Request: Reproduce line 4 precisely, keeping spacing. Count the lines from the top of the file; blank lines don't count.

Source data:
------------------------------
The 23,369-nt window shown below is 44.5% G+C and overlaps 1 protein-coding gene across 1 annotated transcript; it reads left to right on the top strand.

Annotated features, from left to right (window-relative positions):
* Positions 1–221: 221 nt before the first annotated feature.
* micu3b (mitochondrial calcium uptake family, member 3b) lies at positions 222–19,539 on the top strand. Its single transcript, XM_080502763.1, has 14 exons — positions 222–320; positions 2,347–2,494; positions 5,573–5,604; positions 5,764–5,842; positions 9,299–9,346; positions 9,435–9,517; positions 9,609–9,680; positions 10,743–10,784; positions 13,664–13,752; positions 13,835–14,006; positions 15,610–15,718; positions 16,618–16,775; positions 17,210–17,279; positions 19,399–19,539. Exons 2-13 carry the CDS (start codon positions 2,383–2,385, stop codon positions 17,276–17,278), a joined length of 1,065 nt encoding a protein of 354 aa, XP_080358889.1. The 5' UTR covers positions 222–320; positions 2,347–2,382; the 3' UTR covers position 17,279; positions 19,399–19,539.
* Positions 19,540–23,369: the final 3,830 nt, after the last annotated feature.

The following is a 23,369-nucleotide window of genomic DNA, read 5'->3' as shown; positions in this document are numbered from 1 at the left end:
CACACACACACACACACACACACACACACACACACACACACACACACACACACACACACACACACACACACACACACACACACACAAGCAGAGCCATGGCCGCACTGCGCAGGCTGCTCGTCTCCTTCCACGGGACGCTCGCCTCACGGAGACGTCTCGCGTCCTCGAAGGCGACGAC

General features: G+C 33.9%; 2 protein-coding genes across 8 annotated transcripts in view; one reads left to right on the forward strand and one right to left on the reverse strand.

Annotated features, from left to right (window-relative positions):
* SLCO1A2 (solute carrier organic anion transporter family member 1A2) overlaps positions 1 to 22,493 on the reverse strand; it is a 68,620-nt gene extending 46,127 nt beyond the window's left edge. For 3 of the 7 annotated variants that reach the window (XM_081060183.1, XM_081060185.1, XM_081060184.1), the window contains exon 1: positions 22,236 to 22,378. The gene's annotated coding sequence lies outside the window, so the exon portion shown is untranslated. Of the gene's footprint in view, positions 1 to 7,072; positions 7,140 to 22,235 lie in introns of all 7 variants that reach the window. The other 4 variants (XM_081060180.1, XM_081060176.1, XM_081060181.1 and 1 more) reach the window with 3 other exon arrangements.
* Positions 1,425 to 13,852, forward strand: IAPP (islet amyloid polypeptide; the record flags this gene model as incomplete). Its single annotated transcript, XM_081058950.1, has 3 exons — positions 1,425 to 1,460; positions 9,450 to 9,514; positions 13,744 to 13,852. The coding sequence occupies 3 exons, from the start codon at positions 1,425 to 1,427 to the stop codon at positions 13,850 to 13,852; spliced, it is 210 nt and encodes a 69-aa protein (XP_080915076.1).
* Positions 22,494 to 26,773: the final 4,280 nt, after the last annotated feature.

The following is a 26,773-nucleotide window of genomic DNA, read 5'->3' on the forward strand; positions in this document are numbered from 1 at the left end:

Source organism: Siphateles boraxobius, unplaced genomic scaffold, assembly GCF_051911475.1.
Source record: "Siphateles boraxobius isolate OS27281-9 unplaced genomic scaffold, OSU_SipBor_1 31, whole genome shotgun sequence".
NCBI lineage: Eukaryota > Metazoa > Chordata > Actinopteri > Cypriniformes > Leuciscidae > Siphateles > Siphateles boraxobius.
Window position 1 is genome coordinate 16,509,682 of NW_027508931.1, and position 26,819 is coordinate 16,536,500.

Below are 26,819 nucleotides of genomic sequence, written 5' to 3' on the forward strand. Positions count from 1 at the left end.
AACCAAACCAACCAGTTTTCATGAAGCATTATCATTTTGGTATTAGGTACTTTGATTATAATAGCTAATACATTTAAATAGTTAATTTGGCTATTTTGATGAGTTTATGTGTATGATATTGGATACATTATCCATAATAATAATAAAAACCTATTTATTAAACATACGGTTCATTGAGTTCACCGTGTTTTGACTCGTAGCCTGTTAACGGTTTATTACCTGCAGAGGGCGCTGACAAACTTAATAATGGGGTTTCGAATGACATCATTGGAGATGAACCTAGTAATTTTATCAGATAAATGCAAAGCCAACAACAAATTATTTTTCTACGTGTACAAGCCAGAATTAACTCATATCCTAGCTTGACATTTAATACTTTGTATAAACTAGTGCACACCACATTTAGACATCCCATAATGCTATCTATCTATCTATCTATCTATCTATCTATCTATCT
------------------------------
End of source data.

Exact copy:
* micu3b (mitochondrial calcium uptake family, member 3b) lies at positions 222–19,539 on the top strand. Its single transcript, XM_080502763.1, has 14 exons — positions 222–320; positions 2,347–2,494; positions 5,573–5,604; positions 5,764–5,842; positions 9,299–9,346; positions 9,435–9,517; positions 9,609–9,680; positions 10,743–10,784; positions 13,664–13,752; positions 13,835–14,006; positions 15,610–15,718; positions 16,618–16,775; positions 17,210–17,279; positions 19,399–19,539. Exons 2-13 carry the CDS (start codon positions 2,383–2,385, stop codon positions 17,276–17,278), a joined length of 1,065 nt encoding a protein of 354 aa, XP_080358889.1. The 5' UTR covers positions 222–320; positions 2,347–2,382; the 3' UTR covers position 17,279; positions 19,399–19,539.